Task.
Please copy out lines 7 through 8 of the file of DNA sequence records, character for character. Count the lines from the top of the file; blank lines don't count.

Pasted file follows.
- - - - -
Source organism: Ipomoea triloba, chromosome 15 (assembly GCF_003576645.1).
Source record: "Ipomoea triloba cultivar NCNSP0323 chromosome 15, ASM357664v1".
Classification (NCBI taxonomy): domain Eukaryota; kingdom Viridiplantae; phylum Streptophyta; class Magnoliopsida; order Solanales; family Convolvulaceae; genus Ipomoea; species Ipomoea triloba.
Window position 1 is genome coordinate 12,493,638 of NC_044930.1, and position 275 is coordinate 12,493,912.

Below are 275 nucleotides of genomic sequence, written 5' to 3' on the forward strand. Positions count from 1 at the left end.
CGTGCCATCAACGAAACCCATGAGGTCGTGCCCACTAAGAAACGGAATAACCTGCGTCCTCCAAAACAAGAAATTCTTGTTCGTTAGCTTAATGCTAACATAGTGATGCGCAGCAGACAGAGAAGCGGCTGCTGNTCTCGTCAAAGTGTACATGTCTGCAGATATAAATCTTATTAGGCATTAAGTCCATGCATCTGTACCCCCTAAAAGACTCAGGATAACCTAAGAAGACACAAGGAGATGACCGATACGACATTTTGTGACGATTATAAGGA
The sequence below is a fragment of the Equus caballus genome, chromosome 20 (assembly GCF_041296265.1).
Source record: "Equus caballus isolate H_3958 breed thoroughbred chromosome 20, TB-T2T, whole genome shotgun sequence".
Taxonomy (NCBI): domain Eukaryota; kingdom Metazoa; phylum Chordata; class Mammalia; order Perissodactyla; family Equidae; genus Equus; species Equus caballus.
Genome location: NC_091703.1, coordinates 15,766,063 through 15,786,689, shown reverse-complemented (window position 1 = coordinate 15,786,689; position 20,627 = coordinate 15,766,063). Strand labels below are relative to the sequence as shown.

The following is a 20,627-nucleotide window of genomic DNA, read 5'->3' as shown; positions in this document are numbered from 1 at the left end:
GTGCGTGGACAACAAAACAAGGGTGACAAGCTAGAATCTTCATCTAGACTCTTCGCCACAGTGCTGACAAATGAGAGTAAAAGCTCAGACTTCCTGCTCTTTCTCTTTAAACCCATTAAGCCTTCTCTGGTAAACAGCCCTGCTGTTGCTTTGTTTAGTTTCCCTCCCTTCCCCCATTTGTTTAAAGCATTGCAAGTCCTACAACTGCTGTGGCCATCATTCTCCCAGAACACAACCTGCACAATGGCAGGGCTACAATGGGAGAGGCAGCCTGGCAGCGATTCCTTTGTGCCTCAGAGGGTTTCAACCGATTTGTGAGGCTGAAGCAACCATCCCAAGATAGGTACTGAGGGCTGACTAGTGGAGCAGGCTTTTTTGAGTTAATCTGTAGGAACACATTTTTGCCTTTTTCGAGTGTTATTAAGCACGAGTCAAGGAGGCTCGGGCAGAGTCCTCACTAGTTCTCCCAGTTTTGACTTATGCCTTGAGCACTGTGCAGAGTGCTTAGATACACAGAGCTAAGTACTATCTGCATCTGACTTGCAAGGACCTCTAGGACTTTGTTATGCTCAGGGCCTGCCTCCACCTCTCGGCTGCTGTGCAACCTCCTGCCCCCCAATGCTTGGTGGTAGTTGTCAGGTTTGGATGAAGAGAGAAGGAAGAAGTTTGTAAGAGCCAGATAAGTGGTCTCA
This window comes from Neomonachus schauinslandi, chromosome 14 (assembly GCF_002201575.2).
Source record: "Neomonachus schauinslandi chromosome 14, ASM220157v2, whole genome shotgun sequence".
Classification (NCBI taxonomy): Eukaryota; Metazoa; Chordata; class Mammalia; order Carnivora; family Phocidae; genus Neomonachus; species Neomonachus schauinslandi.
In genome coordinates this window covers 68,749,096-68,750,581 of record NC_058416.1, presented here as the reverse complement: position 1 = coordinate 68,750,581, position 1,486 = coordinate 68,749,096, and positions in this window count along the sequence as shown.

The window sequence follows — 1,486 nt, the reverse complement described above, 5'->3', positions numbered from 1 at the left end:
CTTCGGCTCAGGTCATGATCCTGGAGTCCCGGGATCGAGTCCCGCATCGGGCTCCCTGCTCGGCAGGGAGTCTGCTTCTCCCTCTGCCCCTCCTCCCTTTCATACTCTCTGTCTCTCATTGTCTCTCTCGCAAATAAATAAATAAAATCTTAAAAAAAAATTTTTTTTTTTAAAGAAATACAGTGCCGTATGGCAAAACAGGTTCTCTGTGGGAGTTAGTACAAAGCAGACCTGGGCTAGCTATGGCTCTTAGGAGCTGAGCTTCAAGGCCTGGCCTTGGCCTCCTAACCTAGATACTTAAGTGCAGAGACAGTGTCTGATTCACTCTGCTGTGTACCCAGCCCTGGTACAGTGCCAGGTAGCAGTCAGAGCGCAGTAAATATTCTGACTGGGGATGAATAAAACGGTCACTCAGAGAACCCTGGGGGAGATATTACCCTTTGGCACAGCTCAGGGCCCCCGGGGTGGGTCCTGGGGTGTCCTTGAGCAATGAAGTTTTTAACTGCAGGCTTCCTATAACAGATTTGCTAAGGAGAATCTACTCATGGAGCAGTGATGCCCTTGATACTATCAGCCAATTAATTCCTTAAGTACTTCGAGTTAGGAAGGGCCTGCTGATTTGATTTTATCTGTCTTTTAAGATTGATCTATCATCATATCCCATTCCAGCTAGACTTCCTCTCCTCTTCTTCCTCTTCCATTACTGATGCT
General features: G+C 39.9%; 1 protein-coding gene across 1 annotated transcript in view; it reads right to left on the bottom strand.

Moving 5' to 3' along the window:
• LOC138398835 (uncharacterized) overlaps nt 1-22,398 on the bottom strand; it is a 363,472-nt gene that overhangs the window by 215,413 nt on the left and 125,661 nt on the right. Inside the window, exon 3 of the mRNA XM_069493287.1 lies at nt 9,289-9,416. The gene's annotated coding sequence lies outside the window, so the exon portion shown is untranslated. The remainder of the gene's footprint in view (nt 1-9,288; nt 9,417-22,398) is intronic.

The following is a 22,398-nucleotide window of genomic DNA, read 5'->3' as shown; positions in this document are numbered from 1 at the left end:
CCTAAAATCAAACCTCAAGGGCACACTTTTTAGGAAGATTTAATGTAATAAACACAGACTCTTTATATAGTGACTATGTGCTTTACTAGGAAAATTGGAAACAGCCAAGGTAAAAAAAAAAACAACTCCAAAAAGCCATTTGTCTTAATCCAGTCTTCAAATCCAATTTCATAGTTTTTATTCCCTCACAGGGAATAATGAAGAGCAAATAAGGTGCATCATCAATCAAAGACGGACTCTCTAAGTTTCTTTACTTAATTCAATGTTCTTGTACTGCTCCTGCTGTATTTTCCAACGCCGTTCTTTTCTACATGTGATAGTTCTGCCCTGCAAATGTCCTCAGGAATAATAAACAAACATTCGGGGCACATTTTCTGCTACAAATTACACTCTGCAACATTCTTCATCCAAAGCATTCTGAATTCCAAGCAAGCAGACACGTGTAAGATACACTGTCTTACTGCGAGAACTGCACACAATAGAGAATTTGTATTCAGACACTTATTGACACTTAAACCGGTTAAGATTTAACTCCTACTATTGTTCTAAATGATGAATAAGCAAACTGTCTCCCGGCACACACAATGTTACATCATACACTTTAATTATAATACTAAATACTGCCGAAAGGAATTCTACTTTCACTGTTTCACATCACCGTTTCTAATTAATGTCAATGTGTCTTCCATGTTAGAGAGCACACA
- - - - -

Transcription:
The sequence below is a fragment of the Equus caballus genome, chromosome 20 (assembly GCF_041296265.1).
Source record: "Equus caballus isolate H_3958 breed thoroughbred chromosome 20, TB-T2T, whole genome shotgun sequence".